“It’s hard to express his loss. He meant so much to people. I could not believe the amount of admiration and respect that was expressed after he died,” Carney said. “People changed their profile pictures on Facebook and they shared paragraphs about how much he meant to them.”
David Matthews, Pharm.D., director of advanced pharmacy practice experiences, has known Robertson since their time at the University of Louisiana at Monroe. “No person here has cast a greater shadow of influence on everyone—including students, faculty, and staff—than my fellow professional, my personal confidant, my mentor and adviser, my friend, a respected professional and ultimately just a very, very great man,” Matthews said.
“Words truly can't describe the pain I felt when I learned of Dr. Robertson's passing,” Samadi said. “He made an impact on my life unlike anyone else I had known for a mere year and a half. He was dear to not only me, but to my family as well. His sincerity was contagious and it easily affected those around him. When I graduate, I hope to be half the professional Dr. Robertson was.”
In one phrase to describe Robertson, Palakurthi said: “He does what he believes and he believes what he does.”
Robertson was born June 15, 1953, to James Cornelius Robertson Sr. and Nancy Caves Robertson in New Orleans, La.
The oldest of six children, he was the family leader and adored his mother. “He took care of his family and spoke highly of them,” Chavez said.
His start in life helped him relate to student needs. “I always admired him because he came from humble beginnings,” de León said. “He was a self-made person. He struggled to get where he was. What he did was a clear indication that education can help people improve the quality of life.”
His mother died in 1992 when Robertson was 39. He met Eugenia Ritter while at the University of Louisiana at Monroe. She rented a garage apartment to him and they became close friends. She was a Southern aristocrat and introduced Robertson to elegance and grace that he bestowed on others. He kept a picture of her on his desk. Colleagues said she was like his surrogate mother. They traveled together to Europe and around town in his PT Cruiser. Eventually, in her later years, he was her caretaker.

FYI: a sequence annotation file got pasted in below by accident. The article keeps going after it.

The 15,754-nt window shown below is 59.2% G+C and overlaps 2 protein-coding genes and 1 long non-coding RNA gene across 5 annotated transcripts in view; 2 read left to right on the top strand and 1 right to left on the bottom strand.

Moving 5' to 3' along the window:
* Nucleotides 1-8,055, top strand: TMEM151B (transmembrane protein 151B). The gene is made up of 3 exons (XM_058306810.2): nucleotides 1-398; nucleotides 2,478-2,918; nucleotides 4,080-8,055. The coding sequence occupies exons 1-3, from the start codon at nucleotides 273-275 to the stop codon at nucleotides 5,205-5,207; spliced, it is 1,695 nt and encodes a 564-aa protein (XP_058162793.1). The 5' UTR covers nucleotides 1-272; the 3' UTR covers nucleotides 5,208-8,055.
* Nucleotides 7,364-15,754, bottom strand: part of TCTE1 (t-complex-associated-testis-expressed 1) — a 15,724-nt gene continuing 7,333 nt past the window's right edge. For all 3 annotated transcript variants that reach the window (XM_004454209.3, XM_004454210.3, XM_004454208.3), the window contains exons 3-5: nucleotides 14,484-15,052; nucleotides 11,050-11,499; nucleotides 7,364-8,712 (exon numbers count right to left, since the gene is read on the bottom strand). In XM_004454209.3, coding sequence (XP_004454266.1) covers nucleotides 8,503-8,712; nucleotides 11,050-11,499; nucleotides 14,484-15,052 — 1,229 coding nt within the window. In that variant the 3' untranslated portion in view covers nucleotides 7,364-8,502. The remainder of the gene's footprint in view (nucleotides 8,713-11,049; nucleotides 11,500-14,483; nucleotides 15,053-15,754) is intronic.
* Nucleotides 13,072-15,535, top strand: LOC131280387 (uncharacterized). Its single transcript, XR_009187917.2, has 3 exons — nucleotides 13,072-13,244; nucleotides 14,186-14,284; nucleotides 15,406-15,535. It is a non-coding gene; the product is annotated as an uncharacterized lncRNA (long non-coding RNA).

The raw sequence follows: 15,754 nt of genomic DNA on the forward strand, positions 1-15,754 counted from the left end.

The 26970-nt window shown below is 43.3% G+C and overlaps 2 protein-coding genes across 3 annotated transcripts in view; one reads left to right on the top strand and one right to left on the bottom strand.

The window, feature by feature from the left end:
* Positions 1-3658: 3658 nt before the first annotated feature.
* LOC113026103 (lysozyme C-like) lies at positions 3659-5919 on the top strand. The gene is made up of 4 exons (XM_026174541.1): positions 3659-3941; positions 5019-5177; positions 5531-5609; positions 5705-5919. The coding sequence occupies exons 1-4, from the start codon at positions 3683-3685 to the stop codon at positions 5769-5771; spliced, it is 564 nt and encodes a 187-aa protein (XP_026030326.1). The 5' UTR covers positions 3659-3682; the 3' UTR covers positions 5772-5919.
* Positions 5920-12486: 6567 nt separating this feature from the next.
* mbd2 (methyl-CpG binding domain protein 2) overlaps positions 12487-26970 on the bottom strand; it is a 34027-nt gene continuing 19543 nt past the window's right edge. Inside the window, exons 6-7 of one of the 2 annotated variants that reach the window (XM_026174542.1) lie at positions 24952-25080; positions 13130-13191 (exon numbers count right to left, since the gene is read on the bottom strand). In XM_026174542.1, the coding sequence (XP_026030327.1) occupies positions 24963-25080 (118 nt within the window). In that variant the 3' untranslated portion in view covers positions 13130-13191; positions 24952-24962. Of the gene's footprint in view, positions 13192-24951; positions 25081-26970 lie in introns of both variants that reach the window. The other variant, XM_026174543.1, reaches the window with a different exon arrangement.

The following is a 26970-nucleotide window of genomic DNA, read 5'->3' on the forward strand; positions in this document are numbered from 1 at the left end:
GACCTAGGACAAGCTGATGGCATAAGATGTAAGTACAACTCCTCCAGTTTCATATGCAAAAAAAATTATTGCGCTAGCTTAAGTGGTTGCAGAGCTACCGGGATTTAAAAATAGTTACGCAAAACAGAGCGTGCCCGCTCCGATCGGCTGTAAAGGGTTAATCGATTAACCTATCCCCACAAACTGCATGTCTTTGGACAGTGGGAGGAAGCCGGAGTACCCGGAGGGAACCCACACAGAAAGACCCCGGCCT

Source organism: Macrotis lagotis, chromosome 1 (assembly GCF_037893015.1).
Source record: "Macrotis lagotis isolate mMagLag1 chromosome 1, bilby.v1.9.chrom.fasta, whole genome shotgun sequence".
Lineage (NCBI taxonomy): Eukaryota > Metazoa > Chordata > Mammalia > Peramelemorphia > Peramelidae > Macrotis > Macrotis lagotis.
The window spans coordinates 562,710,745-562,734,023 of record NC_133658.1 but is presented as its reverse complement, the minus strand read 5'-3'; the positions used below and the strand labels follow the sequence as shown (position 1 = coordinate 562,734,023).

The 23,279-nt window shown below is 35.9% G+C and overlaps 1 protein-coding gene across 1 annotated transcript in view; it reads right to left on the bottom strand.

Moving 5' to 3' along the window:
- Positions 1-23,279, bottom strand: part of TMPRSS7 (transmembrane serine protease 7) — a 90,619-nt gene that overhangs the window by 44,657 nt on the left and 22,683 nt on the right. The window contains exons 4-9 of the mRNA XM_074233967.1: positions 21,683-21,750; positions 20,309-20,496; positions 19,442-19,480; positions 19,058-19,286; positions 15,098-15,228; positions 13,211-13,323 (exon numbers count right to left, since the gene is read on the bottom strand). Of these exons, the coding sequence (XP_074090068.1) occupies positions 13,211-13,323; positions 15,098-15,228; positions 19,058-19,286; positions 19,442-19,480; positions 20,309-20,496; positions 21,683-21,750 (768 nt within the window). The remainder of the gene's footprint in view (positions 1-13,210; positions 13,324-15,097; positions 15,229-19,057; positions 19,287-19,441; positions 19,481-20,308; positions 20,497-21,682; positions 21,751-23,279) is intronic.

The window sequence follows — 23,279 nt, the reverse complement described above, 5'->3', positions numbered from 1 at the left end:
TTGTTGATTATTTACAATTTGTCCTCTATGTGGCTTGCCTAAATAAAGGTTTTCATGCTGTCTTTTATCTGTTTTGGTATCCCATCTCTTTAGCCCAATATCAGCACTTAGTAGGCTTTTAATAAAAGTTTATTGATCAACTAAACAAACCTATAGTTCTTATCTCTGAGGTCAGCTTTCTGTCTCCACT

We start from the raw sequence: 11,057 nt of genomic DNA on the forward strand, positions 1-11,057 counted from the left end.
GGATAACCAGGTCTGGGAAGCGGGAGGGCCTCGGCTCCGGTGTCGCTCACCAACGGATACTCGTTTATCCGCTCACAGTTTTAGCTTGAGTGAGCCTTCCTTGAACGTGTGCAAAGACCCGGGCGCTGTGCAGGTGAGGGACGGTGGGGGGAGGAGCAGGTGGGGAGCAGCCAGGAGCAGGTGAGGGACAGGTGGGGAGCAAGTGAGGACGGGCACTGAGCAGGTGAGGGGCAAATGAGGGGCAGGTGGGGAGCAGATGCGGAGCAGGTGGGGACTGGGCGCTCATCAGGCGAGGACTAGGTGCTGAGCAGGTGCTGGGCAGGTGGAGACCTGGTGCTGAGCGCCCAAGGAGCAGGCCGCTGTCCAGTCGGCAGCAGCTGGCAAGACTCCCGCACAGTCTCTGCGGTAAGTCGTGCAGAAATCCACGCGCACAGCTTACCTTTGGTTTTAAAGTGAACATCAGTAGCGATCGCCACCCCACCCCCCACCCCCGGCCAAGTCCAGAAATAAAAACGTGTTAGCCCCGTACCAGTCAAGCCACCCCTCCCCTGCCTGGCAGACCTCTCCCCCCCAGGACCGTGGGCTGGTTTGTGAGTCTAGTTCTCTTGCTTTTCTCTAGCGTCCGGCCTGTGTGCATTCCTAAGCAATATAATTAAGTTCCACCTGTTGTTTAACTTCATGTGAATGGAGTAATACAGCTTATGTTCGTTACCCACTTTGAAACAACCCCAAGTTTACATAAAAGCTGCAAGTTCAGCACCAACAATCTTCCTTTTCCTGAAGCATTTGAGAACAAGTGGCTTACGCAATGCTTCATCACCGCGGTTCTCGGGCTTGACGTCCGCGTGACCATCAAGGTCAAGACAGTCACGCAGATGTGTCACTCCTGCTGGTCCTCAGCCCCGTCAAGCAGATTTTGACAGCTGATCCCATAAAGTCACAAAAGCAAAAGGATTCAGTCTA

“You’d think an associate dean would have a different car, rather than a PT Cruiser, but he was proud of that car,” Chavez said, who was a close friend to Robertson. “He had the camera ready when it was about to change to 200,000 miles. He was driving through Chapman Ranch and when he looked down, the odometer was 200,001. He missed it!”
Robertson had sentimental reasons for keeping the PT Cruiser with hundreds of thousands of miles on it. “He would tell me that this was the car that he drove Jean around in and a new car would separate him from her,” Chavez said.
Early in his career, Robertson worked as an administrator. He was the assistant director of admissions at the University of New Orleans at age 27. After a few months, he became the International Student Office director and Veterans Administration certifying official in the Office of Registrar at the University of Louisiana at Monroe. After about six years at Monroe, he went to college in Illinois to complete his doctorate. He returned to the University of Louisiana at Monroe as the director of admissions, university registrar and adjunct associate professor in health education.
“He does what he believes and he believes what he does.”
He is preceded in death by his parents and his brother Jimmy Robertson of Ponchatoula, La. Robertson is survived by Dr. Tim Van Frank, M.D., of Corpus Christi, Texas; his siblings: brother and sister-in-law, Gary and Lynn Robertson Sr. of Natalbany, La.; sister-in-law, Marion Robertson of Appleton, Wis.; sister and brother-in-law, Diane and Mark Martinez of Ponchatoula, La.; sister, Margie Robertson of LaPlace, La.; sister and brother-in-law, Mildred and Tommy Windom of Natalbany, La.; and 12 nieces and nephews.